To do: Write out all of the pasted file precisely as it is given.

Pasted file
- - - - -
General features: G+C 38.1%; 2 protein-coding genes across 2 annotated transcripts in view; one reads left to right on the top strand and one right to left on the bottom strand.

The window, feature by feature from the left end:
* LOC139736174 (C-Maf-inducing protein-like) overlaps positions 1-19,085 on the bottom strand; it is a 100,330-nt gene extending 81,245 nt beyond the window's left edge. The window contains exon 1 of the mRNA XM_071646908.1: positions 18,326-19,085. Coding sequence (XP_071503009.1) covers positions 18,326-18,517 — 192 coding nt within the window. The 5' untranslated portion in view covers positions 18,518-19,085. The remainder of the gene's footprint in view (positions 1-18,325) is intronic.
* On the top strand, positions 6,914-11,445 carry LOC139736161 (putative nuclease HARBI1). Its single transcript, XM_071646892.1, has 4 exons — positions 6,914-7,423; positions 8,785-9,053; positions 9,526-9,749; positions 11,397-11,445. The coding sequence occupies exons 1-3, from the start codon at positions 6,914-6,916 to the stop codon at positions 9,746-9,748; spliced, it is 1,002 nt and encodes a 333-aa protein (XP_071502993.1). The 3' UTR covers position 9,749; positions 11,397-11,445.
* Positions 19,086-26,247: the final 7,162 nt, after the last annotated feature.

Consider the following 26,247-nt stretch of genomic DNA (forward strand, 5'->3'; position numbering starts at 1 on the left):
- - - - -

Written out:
General features: G+C 38.1%; 2 protein-coding genes across 2 annotated transcripts in view; one reads left to right on the top strand and one right to left on the bottom strand.

The window, feature by feature from the left end:
* LOC139736174 (C-Maf-inducing protein-like) overlaps positions 1-19,085 on the bottom strand; it is a 100,330-nt gene extending 81,245 nt beyond the window's left edge. The window contains exon 1 of the mRNA XM_071646908.1: positions 18,326-19,085. Coding sequence (XP_071503009.1) covers positions 18,326-18,517 — 192 coding nt within the window. The 5' untranslated portion in view covers positions 18,518-19,085. The remainder of the gene's footprint in view (positions 1-18,325) is intronic.
* On the top strand, positions 6,914-11,445 carry LOC139736161 (putative nuclease HARBI1). Its single transcript, XM_071646892.1, has 4 exons — positions 6,914-7,423; positions 8,785-9,053; positions 9,526-9,749; positions 11,397-11,445. The coding sequence occupies exons 1-3, from the start codon at positions 6,914-6,916 to the stop codon at positions 9,746-9,748; spliced, it is 1,002 nt and encodes a 333-aa protein (XP_071502993.1). The 3' UTR covers position 9,749; positions 11,397-11,445.
* Positions 19,086-26,247: the final 7,162 nt, after the last annotated feature.

Consider the following 26,247-nt stretch of genomic DNA (forward strand, 5'->3'; position numbering starts at 1 on the left):